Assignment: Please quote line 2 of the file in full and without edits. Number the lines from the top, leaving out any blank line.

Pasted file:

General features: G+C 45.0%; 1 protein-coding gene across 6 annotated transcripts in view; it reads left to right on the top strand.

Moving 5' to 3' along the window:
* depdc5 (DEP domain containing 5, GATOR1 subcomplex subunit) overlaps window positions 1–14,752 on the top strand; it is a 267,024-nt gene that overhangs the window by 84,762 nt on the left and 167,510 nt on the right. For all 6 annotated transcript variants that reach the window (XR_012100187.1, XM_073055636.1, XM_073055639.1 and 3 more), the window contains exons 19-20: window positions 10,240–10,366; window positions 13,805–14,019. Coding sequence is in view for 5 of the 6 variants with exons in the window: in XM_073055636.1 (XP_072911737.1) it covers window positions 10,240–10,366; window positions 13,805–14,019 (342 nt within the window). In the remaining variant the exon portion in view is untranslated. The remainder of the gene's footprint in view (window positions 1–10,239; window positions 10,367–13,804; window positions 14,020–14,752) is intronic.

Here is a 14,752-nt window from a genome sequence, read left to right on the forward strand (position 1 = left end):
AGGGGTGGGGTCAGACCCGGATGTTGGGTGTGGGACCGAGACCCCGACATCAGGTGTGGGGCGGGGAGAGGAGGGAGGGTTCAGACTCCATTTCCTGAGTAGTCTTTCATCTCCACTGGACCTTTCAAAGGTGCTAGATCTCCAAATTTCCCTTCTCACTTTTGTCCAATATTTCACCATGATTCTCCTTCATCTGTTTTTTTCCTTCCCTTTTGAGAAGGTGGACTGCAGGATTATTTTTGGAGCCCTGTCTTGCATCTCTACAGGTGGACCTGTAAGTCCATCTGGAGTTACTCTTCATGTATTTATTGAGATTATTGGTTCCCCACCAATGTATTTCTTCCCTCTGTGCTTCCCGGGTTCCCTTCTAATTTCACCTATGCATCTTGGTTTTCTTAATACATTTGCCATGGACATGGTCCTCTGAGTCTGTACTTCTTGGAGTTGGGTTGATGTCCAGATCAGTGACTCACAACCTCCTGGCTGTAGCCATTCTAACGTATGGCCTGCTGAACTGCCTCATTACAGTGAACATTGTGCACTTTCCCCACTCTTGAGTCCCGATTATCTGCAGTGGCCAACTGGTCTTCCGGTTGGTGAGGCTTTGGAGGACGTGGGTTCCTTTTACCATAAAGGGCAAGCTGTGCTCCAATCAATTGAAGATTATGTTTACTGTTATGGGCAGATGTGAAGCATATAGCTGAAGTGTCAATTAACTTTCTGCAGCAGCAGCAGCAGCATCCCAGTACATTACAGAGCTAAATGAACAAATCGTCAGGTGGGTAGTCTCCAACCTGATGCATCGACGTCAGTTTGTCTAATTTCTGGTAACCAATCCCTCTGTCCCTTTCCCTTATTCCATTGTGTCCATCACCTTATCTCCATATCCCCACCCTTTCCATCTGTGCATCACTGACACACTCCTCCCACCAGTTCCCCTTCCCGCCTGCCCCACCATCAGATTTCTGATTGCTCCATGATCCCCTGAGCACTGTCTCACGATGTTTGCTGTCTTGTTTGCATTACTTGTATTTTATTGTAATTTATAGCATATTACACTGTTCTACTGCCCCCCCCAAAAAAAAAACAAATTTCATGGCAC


Moving 5' to 3' along the window: